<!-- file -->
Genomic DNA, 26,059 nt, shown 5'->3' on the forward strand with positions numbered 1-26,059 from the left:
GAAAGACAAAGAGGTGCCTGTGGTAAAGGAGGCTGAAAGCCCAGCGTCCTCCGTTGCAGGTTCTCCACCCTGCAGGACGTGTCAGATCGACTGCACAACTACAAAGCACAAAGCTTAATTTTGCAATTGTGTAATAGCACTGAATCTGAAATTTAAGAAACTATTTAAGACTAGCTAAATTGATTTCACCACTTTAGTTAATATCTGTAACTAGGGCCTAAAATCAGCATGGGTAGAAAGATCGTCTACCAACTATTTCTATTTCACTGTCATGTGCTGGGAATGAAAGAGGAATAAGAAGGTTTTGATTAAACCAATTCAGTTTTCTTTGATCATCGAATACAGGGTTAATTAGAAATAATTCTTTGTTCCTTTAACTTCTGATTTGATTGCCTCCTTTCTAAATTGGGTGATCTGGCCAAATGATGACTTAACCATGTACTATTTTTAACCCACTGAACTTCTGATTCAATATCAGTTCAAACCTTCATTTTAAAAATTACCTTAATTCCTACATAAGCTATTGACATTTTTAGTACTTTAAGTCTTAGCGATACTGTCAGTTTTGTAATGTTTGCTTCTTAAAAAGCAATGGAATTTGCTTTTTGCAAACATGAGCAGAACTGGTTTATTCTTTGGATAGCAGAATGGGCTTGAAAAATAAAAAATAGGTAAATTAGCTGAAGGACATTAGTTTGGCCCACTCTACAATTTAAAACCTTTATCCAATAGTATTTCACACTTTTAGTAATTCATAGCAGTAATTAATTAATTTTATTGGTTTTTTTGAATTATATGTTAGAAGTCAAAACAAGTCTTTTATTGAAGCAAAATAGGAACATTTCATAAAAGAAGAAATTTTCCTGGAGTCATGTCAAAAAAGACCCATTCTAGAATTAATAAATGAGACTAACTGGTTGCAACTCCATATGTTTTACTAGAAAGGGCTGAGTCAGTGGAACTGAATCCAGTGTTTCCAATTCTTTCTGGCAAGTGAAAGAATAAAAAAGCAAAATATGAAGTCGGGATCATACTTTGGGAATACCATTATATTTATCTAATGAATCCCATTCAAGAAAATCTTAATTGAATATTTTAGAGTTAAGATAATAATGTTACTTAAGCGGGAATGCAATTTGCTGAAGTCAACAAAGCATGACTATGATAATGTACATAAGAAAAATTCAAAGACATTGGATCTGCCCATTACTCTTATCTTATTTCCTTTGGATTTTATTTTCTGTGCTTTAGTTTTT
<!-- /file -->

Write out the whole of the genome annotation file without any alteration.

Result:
Genomic DNA, 26,059 nt, shown 5'->3' on the forward strand with positions numbered 1-26,059 from the left:
GAAAGACAAAGAGGTGCCTGTGGTAAAGGAGGCTGAAAGCCCAGCGTCCTCCGTTGCAGGTTCTCCACCCTGCAGGACGTGTCAGATCGACTGCACAACTACAAAGCACAAAGCTTAATTTTGCAATTGTGTAATAGCACTGAATCTGAAATTTAAGAAACTATTTAAGACTAGCTAAATTGATTTCACCACTTTAGTTAATATCTGTAACTAGGGCCTAAAATCAGCATGGGTAGAAAGATCGTCTACCAACTATTTCTATTTCACTGTCATGTGCTGGGAATGAAAGAGGAATAAGAAGGTTTTGATTAAACCAATTCAGTTTTCTTTGATCATCGAATACAGGGTTAATTAGAAATAATTCTTTGTTCCTTTAACTTCTGATTTGATTGCCTCCTTTCTAAATTGGGTGATCTGGCCAAATGATGACTTAACCATGTACTATTTTTAACCCACTGAACTTCTGATTCAATATCAGTTCAAACCTTCATTTTAAAAATTACCTTAATTCCTACATAAGCTATTGACATTTTTAGTACTTTAAGTCTTAGCGATACTGTCAGTTTTGTAATGTTTGCTTCTTAAAAAGCAATGGAATTTGCTTTTTGCAAACATGAGCAGAACTGGTTTATTCTTTGGATAGCAGAATGGGCTTGAAAAATAAAAAATAGGTAAATTAGCTGAAGGACATTAGTTTGGCCCACTCTACAATTTAAAACCTTTATCCAATAGTATTTCACACTTTTAGTAATTCATAGCAGTAATTAATTAATTTTATTGGTTTTTTTGAATTATATGTTAGAAGTCAAAACAAGTCTTTTATTGAAGCAAAATAGGAACATTTCATAAAAGAAGAAATTTTCCTGGAGTCATGTCAAAAAAGACCCATTCTAGAATTAATAAATGAGACTAACTGGTTGCAACTCCATATGTTTTACTAGAAAGGGCTGAGTCAGTGGAACTGAATCCAGTGTTTCCAATTCTTTCTGGCAAGTGAAAGAATAAAAAAGCAAAATATGAAGTCGGGATCATACTTTGGGAATACCATTATATTTATCTAATGAATCCCATTCAAGAAAATCTTAATTGAATATTTTAGAGTTAAGATAATAATGTTACTTAAGCGGGAATGCAATTTGCTGAAGTCAACAAAGCATGACTATGATAATGTACATAAGAAAAATTCAAAGACATTGGATCTGCCCATTACTCTTATCTTATTTCCTTTGGATTTTATTTTCTGTGCTTTAGTTTTT